Korea’s harmful double standards

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Korea’s harmful double standards

The Korean perspective on China is full of contradictions. Koreans have very different views on China as a country, on Chinese people and on Chinese society. Korean tourists, businessmen and politicians are not free from these contradictions.

There are four general perceptions on China as a country. It is considered the only nation to compete for world domination with the United States, a power with absolute influence over Korea’s economy and affairs, a country of culture and a millennia of history and a regional giant that could serve as a threat to the Korean Peninsula. All in all, Koreans recognize China’s importance.

But when Koreans discuss Chinese society and individuals, people have various negative ideas based on personal experiences. Koreans think the Chinese are unhygienic and lazy, do not follow public order and do not keep to contracts. They look down on other countries, use force and do not abide by social norms. In general, Koreans consider Chinese people “backwards.” Despite the rapid economic growth of the last three decades, China has become one of the G-2, but its national status is not quite advanced. The negative perception is not entirely unfair, as many Chinese people also agree.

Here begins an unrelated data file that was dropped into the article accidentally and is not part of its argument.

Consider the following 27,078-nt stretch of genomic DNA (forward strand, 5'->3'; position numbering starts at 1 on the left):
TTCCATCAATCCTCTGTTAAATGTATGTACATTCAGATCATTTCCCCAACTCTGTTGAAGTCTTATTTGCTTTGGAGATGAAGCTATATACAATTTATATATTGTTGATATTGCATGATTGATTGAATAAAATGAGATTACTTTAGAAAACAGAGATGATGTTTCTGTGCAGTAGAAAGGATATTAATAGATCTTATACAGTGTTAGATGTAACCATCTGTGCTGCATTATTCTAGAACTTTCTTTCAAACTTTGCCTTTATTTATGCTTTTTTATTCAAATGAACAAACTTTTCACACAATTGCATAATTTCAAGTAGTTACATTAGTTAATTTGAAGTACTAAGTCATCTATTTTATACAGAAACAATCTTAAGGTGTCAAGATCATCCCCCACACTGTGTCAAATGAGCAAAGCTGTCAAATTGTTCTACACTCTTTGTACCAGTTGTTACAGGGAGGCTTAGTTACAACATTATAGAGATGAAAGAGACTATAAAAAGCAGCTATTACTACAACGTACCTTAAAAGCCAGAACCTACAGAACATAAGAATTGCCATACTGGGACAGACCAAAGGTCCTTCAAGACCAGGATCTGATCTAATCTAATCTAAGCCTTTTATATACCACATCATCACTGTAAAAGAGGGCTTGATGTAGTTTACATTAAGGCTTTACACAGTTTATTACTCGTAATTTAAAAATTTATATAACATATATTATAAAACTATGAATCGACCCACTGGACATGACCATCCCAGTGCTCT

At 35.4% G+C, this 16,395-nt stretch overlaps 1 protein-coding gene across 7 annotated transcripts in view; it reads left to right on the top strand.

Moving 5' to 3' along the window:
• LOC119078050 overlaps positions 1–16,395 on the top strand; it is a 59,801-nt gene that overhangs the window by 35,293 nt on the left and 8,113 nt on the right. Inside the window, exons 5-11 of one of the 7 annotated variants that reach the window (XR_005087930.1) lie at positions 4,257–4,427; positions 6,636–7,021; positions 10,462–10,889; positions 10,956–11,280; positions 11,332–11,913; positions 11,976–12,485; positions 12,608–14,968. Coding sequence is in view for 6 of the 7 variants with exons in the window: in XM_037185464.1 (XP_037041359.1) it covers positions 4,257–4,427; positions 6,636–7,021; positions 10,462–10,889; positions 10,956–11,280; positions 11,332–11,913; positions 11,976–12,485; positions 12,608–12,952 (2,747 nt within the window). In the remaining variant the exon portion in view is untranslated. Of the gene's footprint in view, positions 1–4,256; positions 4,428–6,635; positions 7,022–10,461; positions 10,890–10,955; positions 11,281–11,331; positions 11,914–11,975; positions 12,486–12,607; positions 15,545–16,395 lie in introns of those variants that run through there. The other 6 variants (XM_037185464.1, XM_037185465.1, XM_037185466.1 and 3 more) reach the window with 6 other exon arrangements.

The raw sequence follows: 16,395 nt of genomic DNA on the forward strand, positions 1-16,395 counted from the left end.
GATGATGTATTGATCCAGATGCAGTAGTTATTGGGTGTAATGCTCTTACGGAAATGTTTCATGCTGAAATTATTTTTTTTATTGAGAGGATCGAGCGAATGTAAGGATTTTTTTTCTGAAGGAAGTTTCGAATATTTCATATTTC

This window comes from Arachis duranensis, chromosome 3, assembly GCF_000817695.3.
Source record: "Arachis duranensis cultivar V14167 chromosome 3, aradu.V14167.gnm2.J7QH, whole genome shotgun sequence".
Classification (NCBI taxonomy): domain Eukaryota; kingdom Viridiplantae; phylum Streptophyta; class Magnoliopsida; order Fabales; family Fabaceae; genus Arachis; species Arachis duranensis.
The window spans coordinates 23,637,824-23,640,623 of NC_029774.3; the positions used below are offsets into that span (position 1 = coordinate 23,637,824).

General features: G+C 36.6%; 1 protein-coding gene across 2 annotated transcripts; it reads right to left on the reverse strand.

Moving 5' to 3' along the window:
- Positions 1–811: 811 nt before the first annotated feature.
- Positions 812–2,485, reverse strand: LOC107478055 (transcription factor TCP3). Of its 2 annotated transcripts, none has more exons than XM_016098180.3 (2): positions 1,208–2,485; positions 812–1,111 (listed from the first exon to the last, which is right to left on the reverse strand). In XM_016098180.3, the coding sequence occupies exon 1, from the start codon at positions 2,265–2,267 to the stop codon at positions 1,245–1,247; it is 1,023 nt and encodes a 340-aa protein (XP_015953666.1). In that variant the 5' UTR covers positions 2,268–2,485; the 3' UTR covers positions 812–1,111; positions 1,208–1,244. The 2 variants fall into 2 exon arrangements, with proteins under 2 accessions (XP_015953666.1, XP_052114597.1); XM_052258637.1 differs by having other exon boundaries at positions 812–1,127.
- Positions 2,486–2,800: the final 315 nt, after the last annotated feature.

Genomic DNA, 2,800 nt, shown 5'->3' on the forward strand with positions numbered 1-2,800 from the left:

The problem is that Koreans’ contradictory perspective on China leads to inconsistencies towards China and a lack of understanding, ultimately harming Korea’s national interests. It is the same for both individuals and the nation. Let us look at the MERS crisis. A Korean hid his illness and went on a business trip to China, a decision likely based on his negative perspective of Chinese society. If he were headed for the United States or Europe, would he have departed the country as planned?

We could have been able to save ourselves from shameful mistakes if the government or individuals had studied how China and Hong Kong suffered from the SARS breakout in 2003 and how they improved their public health and hygiene systems.

The Blue House called an emergency meeting 15 days after the MERS breakout, and the belated response is not unrelated to the national leadership’s contradictory views on China. China considers public safety as the foremost priority to govern 1.3 billion people. When a cruise ship capsized in the Yangtze River on June 1, Chinese Premier Li Keqiang immediately canceled all of his scheduled events and ran to the site.

If the Blue House had learned the basics of Chinese leadership, the meeting would have been called sooner. Forming a strategic cooperative partnership and signing a free trade agreement does not mean diplomacy with China is complete.

In fact, a Chinese professor specializing in the Korean Peninsula had a point. “Korean politicians say they value China very much. But no one has an answer when I ask why there is no China specialist in the core group of the Blue House and the foreign ministry.”

*The author is the Beijing bureau chief of the JoongAng Ilbo.

JoongAng Ilbo, June 9, Page 30


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